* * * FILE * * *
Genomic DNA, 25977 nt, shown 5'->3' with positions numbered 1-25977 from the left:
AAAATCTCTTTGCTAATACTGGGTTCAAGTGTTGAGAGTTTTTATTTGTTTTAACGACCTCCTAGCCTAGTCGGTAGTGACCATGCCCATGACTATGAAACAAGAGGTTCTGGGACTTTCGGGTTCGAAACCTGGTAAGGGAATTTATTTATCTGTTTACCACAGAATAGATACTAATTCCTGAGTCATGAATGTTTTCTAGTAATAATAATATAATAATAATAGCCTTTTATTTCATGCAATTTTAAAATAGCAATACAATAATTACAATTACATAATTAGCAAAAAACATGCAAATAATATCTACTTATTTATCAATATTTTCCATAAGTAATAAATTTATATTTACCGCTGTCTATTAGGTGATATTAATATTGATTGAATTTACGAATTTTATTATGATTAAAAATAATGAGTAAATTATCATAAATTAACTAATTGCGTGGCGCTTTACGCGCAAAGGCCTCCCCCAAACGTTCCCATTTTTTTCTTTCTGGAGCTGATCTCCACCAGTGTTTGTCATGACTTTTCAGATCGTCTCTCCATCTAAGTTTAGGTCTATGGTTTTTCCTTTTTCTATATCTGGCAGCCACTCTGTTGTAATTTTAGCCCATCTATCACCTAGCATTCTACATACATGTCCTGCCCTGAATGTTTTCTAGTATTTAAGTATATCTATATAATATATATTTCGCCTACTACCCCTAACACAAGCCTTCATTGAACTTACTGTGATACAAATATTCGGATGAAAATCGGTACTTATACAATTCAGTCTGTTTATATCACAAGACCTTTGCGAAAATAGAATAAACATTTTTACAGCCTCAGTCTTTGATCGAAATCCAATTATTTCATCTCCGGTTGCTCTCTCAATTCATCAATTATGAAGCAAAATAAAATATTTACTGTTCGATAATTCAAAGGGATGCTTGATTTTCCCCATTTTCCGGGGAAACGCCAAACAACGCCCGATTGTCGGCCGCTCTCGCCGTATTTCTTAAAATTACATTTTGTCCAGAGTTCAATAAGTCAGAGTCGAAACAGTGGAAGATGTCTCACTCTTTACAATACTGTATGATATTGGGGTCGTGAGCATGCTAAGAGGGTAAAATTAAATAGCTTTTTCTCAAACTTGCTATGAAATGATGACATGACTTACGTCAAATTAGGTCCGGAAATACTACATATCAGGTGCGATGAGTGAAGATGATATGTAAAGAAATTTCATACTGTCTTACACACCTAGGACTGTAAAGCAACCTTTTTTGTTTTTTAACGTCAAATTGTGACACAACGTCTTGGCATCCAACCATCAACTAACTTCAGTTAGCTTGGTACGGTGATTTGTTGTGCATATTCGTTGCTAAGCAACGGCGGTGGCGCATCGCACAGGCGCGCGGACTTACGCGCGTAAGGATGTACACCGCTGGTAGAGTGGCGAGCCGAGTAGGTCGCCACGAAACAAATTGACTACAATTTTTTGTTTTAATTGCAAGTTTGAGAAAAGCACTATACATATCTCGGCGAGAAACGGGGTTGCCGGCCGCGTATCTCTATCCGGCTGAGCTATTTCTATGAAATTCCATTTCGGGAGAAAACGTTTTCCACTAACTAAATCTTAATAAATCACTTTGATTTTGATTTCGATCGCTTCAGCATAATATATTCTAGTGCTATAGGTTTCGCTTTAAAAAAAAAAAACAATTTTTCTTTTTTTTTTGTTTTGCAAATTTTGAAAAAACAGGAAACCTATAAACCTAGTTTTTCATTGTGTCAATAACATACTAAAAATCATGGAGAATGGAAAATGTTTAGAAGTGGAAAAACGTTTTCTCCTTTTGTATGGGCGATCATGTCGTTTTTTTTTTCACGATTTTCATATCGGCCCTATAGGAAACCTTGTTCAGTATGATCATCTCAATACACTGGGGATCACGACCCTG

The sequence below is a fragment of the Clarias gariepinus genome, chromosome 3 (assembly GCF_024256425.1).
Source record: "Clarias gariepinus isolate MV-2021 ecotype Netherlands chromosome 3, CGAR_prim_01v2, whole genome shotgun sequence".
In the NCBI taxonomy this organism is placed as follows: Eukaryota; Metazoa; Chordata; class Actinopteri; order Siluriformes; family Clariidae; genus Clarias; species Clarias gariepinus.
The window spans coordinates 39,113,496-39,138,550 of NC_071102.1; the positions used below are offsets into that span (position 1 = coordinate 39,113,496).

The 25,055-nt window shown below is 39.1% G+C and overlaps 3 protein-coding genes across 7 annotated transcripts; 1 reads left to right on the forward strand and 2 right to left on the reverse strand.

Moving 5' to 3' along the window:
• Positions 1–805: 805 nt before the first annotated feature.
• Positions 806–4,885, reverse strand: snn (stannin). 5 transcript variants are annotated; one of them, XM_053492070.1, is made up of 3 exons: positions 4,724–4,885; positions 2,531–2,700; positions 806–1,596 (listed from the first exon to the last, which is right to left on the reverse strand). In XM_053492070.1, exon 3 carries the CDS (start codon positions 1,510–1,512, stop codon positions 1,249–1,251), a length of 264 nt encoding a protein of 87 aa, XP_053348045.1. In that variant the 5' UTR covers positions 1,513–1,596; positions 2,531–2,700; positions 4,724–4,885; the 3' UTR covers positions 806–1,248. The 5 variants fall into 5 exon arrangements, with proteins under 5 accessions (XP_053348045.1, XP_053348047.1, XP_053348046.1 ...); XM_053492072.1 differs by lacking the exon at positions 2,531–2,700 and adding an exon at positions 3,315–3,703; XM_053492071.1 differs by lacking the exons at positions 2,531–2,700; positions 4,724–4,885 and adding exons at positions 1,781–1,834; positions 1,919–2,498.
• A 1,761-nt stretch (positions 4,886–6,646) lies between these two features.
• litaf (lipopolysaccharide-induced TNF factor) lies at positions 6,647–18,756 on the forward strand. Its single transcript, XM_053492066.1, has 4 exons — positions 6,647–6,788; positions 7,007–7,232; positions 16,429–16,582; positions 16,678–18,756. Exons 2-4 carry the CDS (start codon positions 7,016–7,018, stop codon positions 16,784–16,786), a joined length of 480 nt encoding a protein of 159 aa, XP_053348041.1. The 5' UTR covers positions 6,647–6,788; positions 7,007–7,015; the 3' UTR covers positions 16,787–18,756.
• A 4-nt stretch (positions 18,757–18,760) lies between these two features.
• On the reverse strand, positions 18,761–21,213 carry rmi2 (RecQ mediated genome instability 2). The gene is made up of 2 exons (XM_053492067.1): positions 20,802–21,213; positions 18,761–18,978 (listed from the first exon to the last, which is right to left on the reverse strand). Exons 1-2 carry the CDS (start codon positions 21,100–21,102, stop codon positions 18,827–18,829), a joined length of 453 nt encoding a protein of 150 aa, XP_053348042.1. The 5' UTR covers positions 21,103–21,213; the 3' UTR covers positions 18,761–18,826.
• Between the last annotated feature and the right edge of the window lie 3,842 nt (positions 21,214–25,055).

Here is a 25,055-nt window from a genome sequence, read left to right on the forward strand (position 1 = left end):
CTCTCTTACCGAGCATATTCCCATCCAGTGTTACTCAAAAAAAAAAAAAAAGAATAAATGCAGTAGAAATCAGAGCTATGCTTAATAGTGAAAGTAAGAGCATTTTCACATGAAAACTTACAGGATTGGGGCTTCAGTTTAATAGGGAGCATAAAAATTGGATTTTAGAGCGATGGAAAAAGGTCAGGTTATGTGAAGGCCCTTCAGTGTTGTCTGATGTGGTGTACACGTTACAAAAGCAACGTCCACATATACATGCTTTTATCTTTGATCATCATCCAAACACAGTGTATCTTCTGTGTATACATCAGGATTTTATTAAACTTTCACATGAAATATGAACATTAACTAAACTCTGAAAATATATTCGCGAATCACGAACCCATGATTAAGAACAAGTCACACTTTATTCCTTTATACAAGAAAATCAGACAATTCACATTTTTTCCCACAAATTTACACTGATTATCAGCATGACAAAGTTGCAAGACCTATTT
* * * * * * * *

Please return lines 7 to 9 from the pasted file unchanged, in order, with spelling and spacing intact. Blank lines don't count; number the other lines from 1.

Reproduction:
The 25,055-nt window shown below is 39.1% G+C and overlaps 3 protein-coding genes across 7 annotated transcripts; 1 reads left to right on the forward strand and 2 right to left on the reverse strand.

Moving 5' to 3' along the window:
• Positions 1–805: 805 nt before the first annotated feature.